In her office on the lower level of Appel Health Services, Jan Masland takes a moment to reflect on her 20 years of employment at Franklin & Marshall.
"Over those 20 years, my jobs have evolved," Masland says.
The key word is jobs.
There are many facets to Masland's role at the College, and numerous student groups with which she works. Her various titles include nurse practitioner, director of student heath & wellness education and sexual-assault victim advocate. One minute she might be treating a student with influenza, and the next she could be planning a campaign on alcohol education.
It all started at a dinner table in Carlisle, where her father used to share stories about his job as an internist. Masland says those conversations spurred her to pursue a career in medical care.
"My father was a dedicated physician, and he loved what he did," Masland says. "I'm still fascinated by those stories. That's why I became a nurse practitioner."
Masland graduated from Boston University with a bachelor's degree in nursing science before obtaining her postgraduate degree in nurse practitioning from the University of Maryland. She has had a multifaceted professional career, even apart from her versatile role at F&M. She served as president of the Lancaster County Commission on Child Abuse for 15 years, as clinic director of Planned Parenthood and on the board of Rape Aid and Prevention.
Working with victims of sexual assault has been both challenging and rewarding for Masland.
"I've met some remarkable young women who have courage, maturity and resilience," she says. "The women have really impressed me. We've formed relationships based on trust, and it's a privilege to be let into their lives in that way."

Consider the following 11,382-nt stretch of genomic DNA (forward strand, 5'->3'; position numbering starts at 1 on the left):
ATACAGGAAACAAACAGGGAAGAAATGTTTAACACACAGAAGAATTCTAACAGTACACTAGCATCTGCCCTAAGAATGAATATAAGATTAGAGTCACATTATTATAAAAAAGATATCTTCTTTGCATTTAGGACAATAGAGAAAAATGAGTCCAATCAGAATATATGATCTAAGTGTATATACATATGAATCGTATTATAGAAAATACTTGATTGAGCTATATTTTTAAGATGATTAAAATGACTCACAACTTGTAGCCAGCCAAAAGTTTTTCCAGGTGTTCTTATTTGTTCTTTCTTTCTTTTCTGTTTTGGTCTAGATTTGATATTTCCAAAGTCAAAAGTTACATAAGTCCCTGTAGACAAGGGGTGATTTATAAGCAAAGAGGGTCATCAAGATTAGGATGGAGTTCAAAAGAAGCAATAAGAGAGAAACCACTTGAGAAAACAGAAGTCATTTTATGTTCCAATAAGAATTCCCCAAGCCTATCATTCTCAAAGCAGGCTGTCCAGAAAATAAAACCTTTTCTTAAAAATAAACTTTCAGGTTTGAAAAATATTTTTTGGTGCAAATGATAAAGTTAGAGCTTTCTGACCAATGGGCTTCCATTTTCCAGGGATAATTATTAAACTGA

Masland also advises various student groups around campus, including One in Four, ".08" and the Student Health Advisory Committee. She says that working with student leaders is the best part of her job, observing their achievements and enjoying their humor.
"Last year I took the One in Four group to a national conference in Orlando on sexual assault," says Masland, who notes that One in Four men are trained to teach other young men how to be responsible and supportive. "We had an awful lot of fun. It was invaluable for them to meet with other One in Four men, and to hear national speakers."
Masland also works closely with students on education about alcohol and other drugs, or "AOD" education, in her parlance. "Between seven and 14 students die each year of alcohol poisoning on college campuses, but 1,400 kids die of alcohol-related issues," she says. "That's what I try to get students to understand. Most of them don't know someone who's died of alcohol poisoning, but they do know someone who has lost judgment."
When she is not spreading the message about health and wellness to F&M students, Masland might be kayaking on the Conestoga River or Conodoguinit Creek with her three children—all of whom are in college—and husband. And in the winter, you might find her on the ski slopes.
Masland spends much of her spare time with a nonprofit medical agency, the Central American Relief Effort (CARE), which delivers medical supplies and services to four municipalities in Honduras. She has made eight trips to the country, and plans to return in March.
"We've identified four municipalities nobody else goes to because it's blisteringly hot there," she says. "I see patients and we assess needs. Some hospitals have no mattresses or sheets on the beds. Some of them have one toilet for a floor of 80 people."
Masland plans to cultivate a partnership between F&M and CARE by serving as a liaison—just another title for one of the College's most versatile people.